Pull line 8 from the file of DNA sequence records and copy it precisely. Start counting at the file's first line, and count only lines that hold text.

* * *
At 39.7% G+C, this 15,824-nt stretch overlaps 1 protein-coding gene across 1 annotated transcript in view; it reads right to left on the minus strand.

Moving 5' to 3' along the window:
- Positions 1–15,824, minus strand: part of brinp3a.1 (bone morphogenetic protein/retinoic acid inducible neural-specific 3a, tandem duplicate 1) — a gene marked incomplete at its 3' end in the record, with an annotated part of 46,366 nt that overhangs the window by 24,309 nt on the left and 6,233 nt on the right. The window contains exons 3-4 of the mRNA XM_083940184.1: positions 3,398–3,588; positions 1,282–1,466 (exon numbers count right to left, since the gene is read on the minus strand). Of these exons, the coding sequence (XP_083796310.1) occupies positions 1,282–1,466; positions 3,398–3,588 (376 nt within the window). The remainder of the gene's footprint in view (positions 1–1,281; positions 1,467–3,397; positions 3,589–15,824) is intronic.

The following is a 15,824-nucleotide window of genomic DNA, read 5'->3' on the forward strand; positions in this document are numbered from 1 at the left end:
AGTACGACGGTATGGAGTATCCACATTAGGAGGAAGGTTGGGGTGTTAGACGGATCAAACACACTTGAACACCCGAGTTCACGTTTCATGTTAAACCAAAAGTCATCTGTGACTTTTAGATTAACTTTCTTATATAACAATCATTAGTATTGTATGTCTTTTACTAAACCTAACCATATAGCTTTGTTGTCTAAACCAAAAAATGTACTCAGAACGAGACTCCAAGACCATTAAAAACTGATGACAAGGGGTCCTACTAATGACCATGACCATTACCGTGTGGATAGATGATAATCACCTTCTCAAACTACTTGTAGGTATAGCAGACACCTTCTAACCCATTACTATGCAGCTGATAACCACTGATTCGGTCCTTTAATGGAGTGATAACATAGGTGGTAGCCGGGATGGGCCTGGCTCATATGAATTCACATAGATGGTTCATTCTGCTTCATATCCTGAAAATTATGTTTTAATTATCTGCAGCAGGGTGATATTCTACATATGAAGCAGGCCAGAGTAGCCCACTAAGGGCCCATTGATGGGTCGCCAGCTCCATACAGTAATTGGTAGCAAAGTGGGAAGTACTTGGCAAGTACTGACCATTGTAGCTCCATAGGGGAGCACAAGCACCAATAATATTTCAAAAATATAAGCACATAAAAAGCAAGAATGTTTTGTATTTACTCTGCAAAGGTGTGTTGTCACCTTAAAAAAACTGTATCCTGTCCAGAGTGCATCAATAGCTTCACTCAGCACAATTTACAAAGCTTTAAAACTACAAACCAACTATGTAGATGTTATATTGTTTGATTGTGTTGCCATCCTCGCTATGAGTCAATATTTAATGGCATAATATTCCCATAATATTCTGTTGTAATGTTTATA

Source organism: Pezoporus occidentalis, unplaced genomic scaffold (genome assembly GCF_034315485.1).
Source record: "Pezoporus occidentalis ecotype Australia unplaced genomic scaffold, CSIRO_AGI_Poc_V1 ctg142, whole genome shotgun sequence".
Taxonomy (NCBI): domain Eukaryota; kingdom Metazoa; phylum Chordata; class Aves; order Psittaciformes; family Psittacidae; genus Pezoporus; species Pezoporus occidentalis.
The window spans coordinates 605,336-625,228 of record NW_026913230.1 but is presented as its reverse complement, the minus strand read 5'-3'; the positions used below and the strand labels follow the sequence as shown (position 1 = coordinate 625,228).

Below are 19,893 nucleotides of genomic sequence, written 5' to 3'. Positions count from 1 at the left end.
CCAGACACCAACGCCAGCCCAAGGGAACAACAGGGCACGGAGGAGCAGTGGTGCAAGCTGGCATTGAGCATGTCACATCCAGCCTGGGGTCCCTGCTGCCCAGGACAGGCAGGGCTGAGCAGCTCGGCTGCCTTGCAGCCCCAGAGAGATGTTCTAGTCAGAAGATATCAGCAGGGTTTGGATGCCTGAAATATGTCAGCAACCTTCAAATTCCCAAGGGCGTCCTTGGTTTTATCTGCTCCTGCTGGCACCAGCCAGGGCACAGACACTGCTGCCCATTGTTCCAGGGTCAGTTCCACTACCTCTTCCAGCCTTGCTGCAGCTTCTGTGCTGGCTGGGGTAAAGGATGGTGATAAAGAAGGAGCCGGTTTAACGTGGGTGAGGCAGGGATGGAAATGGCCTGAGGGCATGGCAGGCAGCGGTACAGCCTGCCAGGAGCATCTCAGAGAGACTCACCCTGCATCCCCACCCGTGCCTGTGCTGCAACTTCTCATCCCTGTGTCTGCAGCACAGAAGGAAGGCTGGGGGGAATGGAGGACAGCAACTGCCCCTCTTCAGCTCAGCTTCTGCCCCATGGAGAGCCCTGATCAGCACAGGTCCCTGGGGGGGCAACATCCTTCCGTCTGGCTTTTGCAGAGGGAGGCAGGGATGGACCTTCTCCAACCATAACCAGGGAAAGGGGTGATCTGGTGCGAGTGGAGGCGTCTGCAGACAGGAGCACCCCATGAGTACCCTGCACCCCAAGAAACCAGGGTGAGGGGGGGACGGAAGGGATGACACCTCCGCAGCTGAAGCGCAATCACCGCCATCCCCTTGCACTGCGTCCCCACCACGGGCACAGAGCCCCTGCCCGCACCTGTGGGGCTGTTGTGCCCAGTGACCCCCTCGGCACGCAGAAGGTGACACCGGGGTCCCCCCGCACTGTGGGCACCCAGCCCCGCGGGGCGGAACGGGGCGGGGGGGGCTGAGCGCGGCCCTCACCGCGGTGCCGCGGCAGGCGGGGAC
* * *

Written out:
Taxonomy (NCBI): domain Eukaryota; kingdom Metazoa; phylum Chordata; class Aves; order Psittaciformes; family Psittacidae; genus Pezoporus; species Pezoporus occidentalis.